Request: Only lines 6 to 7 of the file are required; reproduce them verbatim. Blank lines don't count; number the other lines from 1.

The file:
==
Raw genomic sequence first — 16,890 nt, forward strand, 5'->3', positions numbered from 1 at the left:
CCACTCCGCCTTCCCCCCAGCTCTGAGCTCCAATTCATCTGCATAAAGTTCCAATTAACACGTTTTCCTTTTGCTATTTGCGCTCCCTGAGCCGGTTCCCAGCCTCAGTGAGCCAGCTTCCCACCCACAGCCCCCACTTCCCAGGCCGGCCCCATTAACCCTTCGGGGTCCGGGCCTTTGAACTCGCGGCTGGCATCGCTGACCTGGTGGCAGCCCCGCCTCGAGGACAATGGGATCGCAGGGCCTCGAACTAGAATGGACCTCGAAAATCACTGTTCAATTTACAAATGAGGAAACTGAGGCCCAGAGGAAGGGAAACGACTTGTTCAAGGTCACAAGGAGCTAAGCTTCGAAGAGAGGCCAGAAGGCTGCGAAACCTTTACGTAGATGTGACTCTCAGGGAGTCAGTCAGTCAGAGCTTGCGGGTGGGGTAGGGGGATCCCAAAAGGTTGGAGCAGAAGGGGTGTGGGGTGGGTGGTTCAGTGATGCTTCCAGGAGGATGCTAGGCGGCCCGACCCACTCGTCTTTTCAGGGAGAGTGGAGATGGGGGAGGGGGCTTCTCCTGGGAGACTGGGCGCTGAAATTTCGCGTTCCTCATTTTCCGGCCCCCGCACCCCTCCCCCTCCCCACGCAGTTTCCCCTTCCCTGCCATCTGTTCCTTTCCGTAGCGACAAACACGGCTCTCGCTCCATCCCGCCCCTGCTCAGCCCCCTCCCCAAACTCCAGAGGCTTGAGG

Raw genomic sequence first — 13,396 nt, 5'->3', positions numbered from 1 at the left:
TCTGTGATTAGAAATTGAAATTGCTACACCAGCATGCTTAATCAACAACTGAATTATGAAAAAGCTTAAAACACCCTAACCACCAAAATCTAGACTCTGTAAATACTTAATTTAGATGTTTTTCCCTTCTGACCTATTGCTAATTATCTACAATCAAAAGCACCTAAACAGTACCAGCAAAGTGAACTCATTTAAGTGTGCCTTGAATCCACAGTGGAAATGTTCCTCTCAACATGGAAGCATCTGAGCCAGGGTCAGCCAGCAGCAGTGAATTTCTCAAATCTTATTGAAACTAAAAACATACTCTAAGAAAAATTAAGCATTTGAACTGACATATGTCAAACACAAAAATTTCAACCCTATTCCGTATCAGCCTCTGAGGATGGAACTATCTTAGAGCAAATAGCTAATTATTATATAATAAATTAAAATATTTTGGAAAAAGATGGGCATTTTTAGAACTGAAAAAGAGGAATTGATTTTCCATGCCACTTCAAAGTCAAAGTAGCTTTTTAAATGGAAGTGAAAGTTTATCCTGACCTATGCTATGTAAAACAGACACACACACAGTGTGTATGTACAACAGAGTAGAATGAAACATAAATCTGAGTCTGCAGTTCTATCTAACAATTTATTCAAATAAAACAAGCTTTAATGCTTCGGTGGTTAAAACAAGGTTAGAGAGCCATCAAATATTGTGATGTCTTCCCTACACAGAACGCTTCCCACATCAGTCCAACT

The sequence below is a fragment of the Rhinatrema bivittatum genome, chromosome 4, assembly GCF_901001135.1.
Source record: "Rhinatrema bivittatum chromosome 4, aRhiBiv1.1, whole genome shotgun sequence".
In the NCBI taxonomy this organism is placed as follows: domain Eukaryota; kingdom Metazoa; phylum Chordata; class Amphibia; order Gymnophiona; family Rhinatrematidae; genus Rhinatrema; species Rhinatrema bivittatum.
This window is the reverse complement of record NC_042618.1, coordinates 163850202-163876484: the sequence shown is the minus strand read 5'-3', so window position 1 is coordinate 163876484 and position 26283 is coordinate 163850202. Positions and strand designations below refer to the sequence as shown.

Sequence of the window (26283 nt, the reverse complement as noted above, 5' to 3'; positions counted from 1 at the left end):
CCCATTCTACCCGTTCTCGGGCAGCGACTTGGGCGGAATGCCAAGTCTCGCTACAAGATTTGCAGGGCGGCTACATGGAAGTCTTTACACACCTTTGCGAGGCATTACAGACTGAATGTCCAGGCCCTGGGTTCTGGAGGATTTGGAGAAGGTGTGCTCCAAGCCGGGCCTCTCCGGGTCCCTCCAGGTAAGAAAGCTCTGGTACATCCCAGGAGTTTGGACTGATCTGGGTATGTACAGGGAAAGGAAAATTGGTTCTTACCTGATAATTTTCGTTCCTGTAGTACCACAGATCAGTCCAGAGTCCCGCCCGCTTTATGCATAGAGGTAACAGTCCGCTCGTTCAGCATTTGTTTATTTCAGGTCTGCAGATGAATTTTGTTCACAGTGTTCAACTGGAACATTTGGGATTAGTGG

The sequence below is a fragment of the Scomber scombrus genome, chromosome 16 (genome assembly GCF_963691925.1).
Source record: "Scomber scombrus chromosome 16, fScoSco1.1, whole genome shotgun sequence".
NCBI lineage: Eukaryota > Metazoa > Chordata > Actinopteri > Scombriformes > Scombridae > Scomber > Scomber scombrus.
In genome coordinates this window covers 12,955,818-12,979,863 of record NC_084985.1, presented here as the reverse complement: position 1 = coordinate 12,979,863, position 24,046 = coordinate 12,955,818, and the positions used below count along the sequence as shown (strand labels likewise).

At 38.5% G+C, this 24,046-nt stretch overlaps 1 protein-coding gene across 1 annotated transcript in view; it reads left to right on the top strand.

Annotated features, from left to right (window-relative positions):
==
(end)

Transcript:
Source record: "Rhinatrema bivittatum chromosome 4, aRhiBiv1.1, whole genome shotgun sequence".
In the NCBI taxonomy this organism is placed as follows: domain Eukaryota; kingdom Metazoa; phylum Chordata; class Amphibia; order Gymnophiona; family Rhinatrematidae; genus Rhinatrema; species Rhinatrema bivittatum.